Sunday, August 14, 2016

Shooting the Vee

It's been nearly two weeks since I last posted. In the intervening fortnight I've been through the Valley of Despond, the Desert of no White Blood Cells, and have been spit out like a watermelon seed thrumming with Bone Marrow Vibrancy.

After about 10 days of enervation, bordering constantly on nausea, I was finally able to get traction on my white blood cell count last Wed—on my third day of being hospitalized to stabilize my reactions to anti-nausea medications. In my first 66 years I had not encountered an allergic reaction to medication. Since February, however, I've stumbled into four: elotuzumab (a chemo drug used to treat multiple myloma), compazine (an anti-nausea option), scopolamine (another anti-nausea), and benadryl (an antihistamine given as a prelude to stronger drugs. Who knew?

Anyway, it took about three days in the hospital to sort out that I was susceptible to the last three on the above list, and I recall sitting in my darkened room on the last night (the wee hours of Wed morning), when Scott, my night nurse, shared with me the good news: my white blood count had come in strong: after three successive days of readings inching forward (0.1, 0.2, and 0.3), I'd caught a booster rocket: 0.7. I knew then that I'd turned the corner on engraftment—the point at which it's clear that my stem cells have successfully recolonized my bone marrow and were busily replacing my depleted blood cells.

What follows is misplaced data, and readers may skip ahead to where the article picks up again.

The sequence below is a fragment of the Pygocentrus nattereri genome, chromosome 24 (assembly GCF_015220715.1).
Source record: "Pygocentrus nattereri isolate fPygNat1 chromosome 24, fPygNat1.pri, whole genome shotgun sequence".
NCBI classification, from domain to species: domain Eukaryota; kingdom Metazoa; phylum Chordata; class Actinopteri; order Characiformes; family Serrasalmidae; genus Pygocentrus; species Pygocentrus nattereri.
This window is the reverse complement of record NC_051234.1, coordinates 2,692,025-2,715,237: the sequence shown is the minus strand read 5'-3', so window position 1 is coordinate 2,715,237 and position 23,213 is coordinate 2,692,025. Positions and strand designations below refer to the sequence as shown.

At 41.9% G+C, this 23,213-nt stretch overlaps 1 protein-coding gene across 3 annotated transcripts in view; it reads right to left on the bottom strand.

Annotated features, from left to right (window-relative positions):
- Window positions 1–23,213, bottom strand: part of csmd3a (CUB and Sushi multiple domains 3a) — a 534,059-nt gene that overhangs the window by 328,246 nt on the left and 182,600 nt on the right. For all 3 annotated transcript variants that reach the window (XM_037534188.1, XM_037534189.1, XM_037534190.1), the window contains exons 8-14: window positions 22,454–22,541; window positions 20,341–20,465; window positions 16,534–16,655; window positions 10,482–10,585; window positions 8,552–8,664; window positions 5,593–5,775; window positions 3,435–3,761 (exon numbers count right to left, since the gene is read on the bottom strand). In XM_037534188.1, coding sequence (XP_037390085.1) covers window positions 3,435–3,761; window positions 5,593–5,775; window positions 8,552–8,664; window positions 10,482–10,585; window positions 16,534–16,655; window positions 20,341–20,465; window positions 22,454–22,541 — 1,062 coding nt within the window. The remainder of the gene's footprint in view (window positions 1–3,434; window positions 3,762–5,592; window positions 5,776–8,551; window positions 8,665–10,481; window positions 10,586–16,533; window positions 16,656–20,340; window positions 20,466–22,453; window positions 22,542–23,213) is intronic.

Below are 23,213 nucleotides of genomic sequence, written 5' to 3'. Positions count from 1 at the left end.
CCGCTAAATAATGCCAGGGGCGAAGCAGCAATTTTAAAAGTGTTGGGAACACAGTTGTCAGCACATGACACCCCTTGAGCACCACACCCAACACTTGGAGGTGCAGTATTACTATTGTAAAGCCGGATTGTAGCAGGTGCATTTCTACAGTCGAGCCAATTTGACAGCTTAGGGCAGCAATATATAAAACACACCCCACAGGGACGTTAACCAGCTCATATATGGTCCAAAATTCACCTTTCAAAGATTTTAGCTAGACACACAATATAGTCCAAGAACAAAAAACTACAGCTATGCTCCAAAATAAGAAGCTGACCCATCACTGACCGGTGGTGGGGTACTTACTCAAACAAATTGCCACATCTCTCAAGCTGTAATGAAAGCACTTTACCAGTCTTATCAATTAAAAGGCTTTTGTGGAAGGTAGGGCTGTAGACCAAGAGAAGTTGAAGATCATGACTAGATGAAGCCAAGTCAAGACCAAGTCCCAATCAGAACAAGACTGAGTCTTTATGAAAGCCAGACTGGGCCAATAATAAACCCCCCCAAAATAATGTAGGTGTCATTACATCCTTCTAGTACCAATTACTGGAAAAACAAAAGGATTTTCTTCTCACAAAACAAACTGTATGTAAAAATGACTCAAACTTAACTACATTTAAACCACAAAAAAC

It's weird to go from several days of a mind set geared toward survival (riding out the ravages of the mega-dose of melphalan that I took July 27) to suddenly having the sun come out from behind the clouds and the nursing staff natter about scheduling my exit interview. Wha' happened?

After finally shooting through the rapids of my stem cell transplant, suddenly I was in shoal water, looking for the quiet bay where we'd parked the car: it was time to go home.

In this case, our stay in Rochester will be extended a couple days to accommodate the return of Dr Buadi, the hematologist who is overseeing my transplant. He will be returning from his annual pilgrimage to his native Ghana this coming Wed, and we very much would like his take on my status before heading home. We would like his read on how my numbers look and what it portends for my cancer.

It's still sinking in that I'm now on the other side of my transplant; that I've accomplished what I came to Mayo's to do and the test now is no longer my ability to cope well with chemotherapy, but to turn all that good work into cancer in remission. My work now is to return with Susan to Duluth and live a full and joyous life. Wow.

There are many, many friends and relatives who have been following my journey closely, and wishing me well along the way. For months they have been the wind at my back, gently guiding me toward this moment, and steadying my gunwhales as the current got choppy. I am humbled by all the good energy that's been directed my way. Thank you one and all.


Gigi said...

What great news, you have turned an important corner and life's doors are wide open again. Hurray!
Gotta say reading these cancer journeys (yours and others) is the closest I've come to reading sci-fi. It all seems so unworldly and I'm so relieved when folks come back, when I hear their voices again in their writing. Metaphors Away!!!!

Harvey said...

Wee-Hah! I suspected that your absence from the blogosphere was from significant side effects. Glad that time is past! Hugs from Dorie & me...